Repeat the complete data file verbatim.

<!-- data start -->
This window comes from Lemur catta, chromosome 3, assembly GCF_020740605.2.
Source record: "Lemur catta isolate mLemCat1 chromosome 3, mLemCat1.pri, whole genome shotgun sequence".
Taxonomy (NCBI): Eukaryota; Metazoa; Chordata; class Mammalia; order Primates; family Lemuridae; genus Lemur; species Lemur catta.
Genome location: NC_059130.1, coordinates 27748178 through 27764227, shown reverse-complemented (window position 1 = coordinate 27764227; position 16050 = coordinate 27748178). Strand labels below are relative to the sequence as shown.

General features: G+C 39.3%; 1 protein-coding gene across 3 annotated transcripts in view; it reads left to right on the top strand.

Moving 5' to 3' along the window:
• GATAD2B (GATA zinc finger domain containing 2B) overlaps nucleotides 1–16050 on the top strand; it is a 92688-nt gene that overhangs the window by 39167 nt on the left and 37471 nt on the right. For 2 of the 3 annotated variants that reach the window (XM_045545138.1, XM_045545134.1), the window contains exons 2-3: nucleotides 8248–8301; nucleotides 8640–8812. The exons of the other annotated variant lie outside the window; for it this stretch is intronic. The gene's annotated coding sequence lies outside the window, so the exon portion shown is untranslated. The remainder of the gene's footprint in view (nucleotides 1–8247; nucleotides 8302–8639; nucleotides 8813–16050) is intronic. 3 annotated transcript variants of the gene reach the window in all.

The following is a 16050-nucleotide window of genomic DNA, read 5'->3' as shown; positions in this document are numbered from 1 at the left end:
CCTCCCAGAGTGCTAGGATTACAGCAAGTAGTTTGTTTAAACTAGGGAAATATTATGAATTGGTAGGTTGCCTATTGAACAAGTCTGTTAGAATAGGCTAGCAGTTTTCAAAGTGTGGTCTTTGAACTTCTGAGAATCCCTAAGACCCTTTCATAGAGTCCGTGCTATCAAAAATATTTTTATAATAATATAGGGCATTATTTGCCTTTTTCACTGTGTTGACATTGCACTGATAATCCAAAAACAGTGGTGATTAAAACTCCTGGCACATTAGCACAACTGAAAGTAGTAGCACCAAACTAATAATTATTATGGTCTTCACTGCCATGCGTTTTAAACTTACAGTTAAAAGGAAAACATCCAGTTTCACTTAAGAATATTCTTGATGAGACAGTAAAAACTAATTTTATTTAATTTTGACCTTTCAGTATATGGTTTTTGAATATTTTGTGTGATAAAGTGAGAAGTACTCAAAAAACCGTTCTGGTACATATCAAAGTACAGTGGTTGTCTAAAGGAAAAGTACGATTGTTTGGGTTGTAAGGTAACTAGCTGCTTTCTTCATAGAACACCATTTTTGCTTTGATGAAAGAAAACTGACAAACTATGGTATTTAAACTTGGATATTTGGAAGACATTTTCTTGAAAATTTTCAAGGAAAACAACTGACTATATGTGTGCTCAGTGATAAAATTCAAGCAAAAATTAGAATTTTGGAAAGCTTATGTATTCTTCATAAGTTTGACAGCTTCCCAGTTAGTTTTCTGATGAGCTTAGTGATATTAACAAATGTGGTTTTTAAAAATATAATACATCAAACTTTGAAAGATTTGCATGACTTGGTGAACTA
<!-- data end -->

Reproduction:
This window comes from Lemur catta, chromosome 3, assembly GCF_020740605.2.
Source record: "Lemur catta isolate mLemCat1 chromosome 3, mLemCat1.pri, whole genome shotgun sequence".
Taxonomy (NCBI): Eukaryota; Metazoa; Chordata; class Mammalia; order Primates; family Lemuridae; genus Lemur; species Lemur catta.
Genome location: NC_059130.1, coordinates 27748178 through 27764227, shown reverse-complemented (window position 1 = coordinate 27764227; position 16050 = coordinate 27748178). Strand labels below are relative to the sequence as shown.

General features: G+C 39.3%; 1 protein-coding gene across 3 annotated transcripts in view; it reads left to right on the top strand.

Moving 5' to 3' along the window:
• GATAD2B (GATA zinc finger domain containing 2B) overlaps nucleotides 1–16050 on the top strand; it is a 92688-nt gene that overhangs the window by 39167 nt on the left and 37471 nt on the right. For 2 of the 3 annotated variants that reach the window (XM_045545138.1, XM_045545134.1), the window contains exons 2-3: nucleotides 8248–8301; nucleotides 8640–8812. The exons of the other annotated variant lie outside the window; for it this stretch is intronic. The gene's annotated coding sequence lies outside the window, so the exon portion shown is untranslated. The remainder of the gene's footprint in view (nucleotides 1–8247; nucleotides 8302–8639; nucleotides 8813–16050) is intronic. 3 annotated transcript variants of the gene reach the window in all.

The following is a 16050-nucleotide window of genomic DNA, read 5'->3' as shown; positions in this document are numbered from 1 at the left end:
CCTCCCAGAGTGCTAGGATTACAGCAAGTAGTTTGTTTAAACTAGGGAAATATTATGAATTGGTAGGTTGCCTATTGAACAAGTCTGTTAGAATAGGCTAGCAGTTTTCAAAGTGTGGTCTTTGAACTTCTGAGAATCCCTAAGACCCTTTCATAGAGTCCGTGCTATCAAAAATATTTTTATAATAATATAGGGCATTATTTGCCTTTTTCACTGTGTTGACATTGCACTGATAATCCAAAAACAGTGGTGATTAAAACTCCTGGCACATTAGCACAACTGAAAGTAGTAGCACCAAACTAATAATTATTATGGTCTTCACTGCCATGCGTTTTAAACTTACAGTTAAAAGGAAAACATCCAGTTTCACTTAAGAATATTCTTGATGAGACAGTAAAAACTAATTTTATTTAATTTTGACCTTTCAGTATATGGTTTTTGAATATTTTGTGTGATAAAGTGAGAAGTACTCAAAAAACCGTTCTGGTACATATCAAAGTACAGTGGTTGTCTAAAGGAAAAGTACGATTGTTTGGGTTGTAAGGTAACTAGCTGCTTTCTTCATAGAACACCATTTTTGCTTTGATGAAAGAAAACTGACAAACTATGGTATTTAAACTTGGATATTTGGAAGACATTTTCTTGAAAATTTTCAAGGAAAACAACTGACTATATGTGTGCTCAGTGATAAAATTCAAGCAAAAATTAGAATTTTGGAAAGCTTATGTATTCTTCATAAGTTTGACAGCTTCCCAGTTAGTTTTCTGATGAGCTTAGTGATATTAACAAATGTGGTTTTTAAAAATATAATACATCAAACTTTGAAAGATTTGCATGACTTGGTGAACTA